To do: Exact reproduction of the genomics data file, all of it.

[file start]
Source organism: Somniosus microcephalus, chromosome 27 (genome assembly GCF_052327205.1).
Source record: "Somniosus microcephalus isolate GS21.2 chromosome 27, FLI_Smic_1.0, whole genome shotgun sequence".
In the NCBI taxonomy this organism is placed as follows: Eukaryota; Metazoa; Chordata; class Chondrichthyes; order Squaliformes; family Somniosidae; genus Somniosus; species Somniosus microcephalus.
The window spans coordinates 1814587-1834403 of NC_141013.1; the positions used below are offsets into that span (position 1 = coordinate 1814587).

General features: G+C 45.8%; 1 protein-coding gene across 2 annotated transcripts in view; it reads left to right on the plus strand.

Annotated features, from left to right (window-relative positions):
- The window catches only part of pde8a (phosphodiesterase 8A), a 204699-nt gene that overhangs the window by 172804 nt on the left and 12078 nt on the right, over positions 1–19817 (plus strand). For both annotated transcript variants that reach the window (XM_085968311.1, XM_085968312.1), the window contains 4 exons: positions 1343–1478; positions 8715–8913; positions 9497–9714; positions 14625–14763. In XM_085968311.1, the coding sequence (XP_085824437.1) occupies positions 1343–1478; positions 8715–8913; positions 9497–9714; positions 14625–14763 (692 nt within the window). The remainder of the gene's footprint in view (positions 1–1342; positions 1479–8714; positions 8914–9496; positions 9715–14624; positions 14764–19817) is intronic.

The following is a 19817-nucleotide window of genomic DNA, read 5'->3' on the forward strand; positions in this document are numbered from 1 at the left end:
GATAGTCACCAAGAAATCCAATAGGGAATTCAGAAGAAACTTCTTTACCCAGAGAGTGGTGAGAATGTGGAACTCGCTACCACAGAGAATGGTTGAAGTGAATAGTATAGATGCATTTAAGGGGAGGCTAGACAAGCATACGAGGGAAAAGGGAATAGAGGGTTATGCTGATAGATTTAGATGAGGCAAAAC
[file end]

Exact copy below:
Source organism: Somniosus microcephalus, chromosome 27 (genome assembly GCF_052327205.1).
Source record: "Somniosus microcephalus isolate GS21.2 chromosome 27, FLI_Smic_1.0, whole genome shotgun sequence".
In the NCBI taxonomy this organism is placed as follows: Eukaryota; Metazoa; Chordata; class Chondrichthyes; order Squaliformes; family Somniosidae; genus Somniosus; species Somniosus microcephalus.
The window spans coordinates 1814587-1834403 of NC_141013.1; the positions used below are offsets into that span (position 1 = coordinate 1814587).

General features: G+C 45.8%; 1 protein-coding gene across 2 annotated transcripts in view; it reads left to right on the plus strand.

Annotated features, from left to right (window-relative positions):
- The window catches only part of pde8a (phosphodiesterase 8A), a 204699-nt gene that overhangs the window by 172804 nt on the left and 12078 nt on the right, over positions 1–19817 (plus strand). For both annotated transcript variants that reach the window (XM_085968311.1, XM_085968312.1), the window contains 4 exons: positions 1343–1478; positions 8715–8913; positions 9497–9714; positions 14625–14763. In XM_085968311.1, the coding sequence (XP_085824437.1) occupies positions 1343–1478; positions 8715–8913; positions 9497–9714; positions 14625–14763 (692 nt within the window). The remainder of the gene's footprint in view (positions 1–1342; positions 1479–8714; positions 8914–9496; positions 9715–14624; positions 14764–19817) is intronic.

The following is a 19817-nucleotide window of genomic DNA, read 5'->3' on the forward strand; positions in this document are numbered from 1 at the left end:
GATAGTCACCAAGAAATCCAATAGGGAATTCAGAAGAAACTTCTTTACCCAGAGAGTGGTGAGAATGTGGAACTCGCTACCACAGAGAATGGTTGAAGTGAATAGTATAGATGCATTTAAGGGGAGGCTAGACAAGCATACGAGGGAAAAGGGAATAGAGGGTTATGCTGATAGATTTAGATGAGGCAAAAC